These are some (biased) comments on “When Less Is More: Sketching with Minimizers in Genomics” (Ndiaye et al. 2024).

## The importance of ordering

the interest lies in constructing a minimizer with a density within a constant factor, i.e., \(O(1/w)\) for any \(k\). With lexicographic ordering, minimizers can achieve such density, but with large \(k\) values (\(\geq \log_{|Σ|}(w)-c\) for a constant \(c\)), which might not be desirable (Zheng, Kingsford, and Marçais 2020). However, random ordering can result in a lower density than that of the lexicographic ordering. Thus, random ordering (implemented with pseudo-random hash functions) is usually used in practice.

- I typically consider \(k = \log_\sigma w\) to be small. Really, only for very
small \(k\) up to say \(4\), random minimizers do
*not*have density \(O(1/w)\). So in general, reaching \(O(1/w)\) is easy unless \(k\) is very small. - As shown in Theorem 2 of Zheng, Kingsford, and Marçais (2020), lexicographic minimizers are optimal, in that they have density \(O(1/w)\) if and only if this is possible at all. Some motivation why random is in fact better in practice would be good.

Recent investigations indicate that ordering algorithms can achieve a density value of \(1.8/(w + 1)\) (Orenstein et al. 2016), well below the originally proposed lower bound of \(2/(w + 1)\) (Marçais et al. 2019; Roberts et al. 2004).

- I cannot find the \(1.8/(w+1)\) in either Orenstein et al. (2016) or Orenstein et al. (2017).
- It turns out the followup paper Marçais et al. (2017) states that DOCKS has density factor \(1.737\) for \(k=w=10\).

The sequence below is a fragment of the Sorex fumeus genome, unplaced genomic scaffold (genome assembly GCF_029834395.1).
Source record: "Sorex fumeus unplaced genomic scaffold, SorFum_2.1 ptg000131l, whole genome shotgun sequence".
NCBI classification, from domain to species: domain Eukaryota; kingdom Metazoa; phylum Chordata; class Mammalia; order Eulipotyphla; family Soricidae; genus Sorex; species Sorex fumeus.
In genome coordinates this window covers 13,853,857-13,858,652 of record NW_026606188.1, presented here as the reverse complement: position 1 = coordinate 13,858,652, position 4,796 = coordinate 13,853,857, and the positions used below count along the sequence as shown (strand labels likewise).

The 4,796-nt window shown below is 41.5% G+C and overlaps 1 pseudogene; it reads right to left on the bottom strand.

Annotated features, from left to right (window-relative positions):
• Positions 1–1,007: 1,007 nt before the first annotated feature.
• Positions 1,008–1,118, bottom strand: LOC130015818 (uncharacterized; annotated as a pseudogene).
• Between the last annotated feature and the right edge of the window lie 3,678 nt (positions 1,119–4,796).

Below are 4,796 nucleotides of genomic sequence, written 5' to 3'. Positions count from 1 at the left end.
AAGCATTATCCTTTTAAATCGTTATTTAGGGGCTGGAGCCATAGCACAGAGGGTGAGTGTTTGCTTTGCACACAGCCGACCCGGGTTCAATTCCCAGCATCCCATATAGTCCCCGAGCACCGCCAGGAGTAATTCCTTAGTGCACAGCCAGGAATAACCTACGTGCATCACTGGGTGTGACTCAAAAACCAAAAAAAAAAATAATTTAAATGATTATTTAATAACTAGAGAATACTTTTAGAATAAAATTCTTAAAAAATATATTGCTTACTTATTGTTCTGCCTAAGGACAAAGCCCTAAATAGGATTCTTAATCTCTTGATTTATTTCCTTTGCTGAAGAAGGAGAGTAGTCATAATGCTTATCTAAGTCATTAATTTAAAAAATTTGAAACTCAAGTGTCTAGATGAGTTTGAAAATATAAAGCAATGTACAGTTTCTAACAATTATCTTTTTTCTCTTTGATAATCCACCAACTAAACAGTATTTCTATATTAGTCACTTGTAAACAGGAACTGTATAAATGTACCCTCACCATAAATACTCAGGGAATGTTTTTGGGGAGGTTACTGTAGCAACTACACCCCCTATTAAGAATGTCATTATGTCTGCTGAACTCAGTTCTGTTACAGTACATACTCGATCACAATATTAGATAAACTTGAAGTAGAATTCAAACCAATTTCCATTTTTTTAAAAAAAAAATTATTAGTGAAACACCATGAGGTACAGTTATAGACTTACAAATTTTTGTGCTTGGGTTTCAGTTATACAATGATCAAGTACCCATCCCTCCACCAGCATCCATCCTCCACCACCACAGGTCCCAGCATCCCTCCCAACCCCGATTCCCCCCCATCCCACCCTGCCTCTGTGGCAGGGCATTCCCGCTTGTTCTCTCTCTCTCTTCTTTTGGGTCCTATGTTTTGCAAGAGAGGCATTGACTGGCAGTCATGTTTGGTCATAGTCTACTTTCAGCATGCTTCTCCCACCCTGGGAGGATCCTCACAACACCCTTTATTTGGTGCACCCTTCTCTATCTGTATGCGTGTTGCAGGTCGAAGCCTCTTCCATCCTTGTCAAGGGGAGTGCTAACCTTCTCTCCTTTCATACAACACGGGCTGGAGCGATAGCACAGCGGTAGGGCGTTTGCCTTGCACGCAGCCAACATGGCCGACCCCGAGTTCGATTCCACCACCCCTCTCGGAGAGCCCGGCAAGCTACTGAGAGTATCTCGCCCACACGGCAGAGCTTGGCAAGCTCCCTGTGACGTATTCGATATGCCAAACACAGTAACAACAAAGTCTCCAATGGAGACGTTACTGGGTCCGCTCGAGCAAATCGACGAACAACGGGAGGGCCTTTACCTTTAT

- For which \(k\)? For \(k=1\), this is impossible. For \(k>w\), miniception (Zheng, Kingsford, and Marçais 2020) is better at \(1.67/w\), and in fact, mod-minimizer (Groot Koerkamp and Pibiri 2024) is even better and asymptotically reaches density \(1/w\), so this \(1.8/(w+1)\) is quite meaningless anyway.
- A remark that the original lower bound doesn’t apply because of overly strong assumptions would be in place here. Otherwise the sentence kinda contradicts itself.

## Asymptotically optimal minimizers

This dual-minimizer setup has been shown to achieve an upper bound expected density of \(1.67/(w + 1)\), which is lower than the \(2/(w + 1)\) density of traditional random minimizers.

- Again, only for \(k>w\).

the lower bound of the resulting sketch (\(1.67/(w + 1)\)) is higher than the theoretical lower bound (\(1/w\)), which can be achieved using UHS or Polar Sets.

should say

*upper bound*instead.This paragraph is titled

*asymptotically optimal minimizers*, yet it only talks about miniception, which is not in fact asymptotically optimal. UHS and Polar sets are also not really ‘plain’ minimizers.Instead, Marçais, DeBlasio, and Kingsford (2018) present an actual asymptotic optimal minimizer scheme based on universal hitting sets, and Groot Koerkamp and Pibiri (2024) present an asymptotic optimal scheme with

*much lower density in practice*.

## References

*24th International Workshop on Algorithms in Bioinformatics (Wabi 2024)*, edited by Solon P. Pissis and Wing-Kin Sung, 312:11:1–11:23. Leibniz International Proceedings in Informatics (Lipics). Dagstuhl, Germany: Schloss Dagstuhl – Leibniz-Zentrum für Informatik. https://doi.org/10.4230/LIPIcs.WABI.2024.11.

*Bioinformatics*34 (13): i13–22. https://doi.org/10.1093/bioinformatics/bty258.

*Bioinformatics*33 (14): i110–17. https://doi.org/10.1093/bioinformatics/btx235.

*Annual Review of Biomedical Data Science*2 (1): 93–118. https://doi.org/10.1146/annurev-biodatasci-072018-021156.

*Genome Biology*25 (1). https://doi.org/10.1186/s13059-024-03414-4.

*Algorithms in Bioinformatics*, 257–68. Springer International Publishing. https://doi.org/10.1007/978-3-319-43681-4_21.

*Plos Computational Biology*13 (10): e1005777. https://doi.org/10.1371/journal.pcbi.1005777.

*Bioinformatics*20 (18): 3363–69. https://doi.org/10.1093/bioinformatics/bth408.

*Bioinformatics*36 (Supplement\_1): i119–27. https://doi.org/10.1093/bioinformatics/btaa472.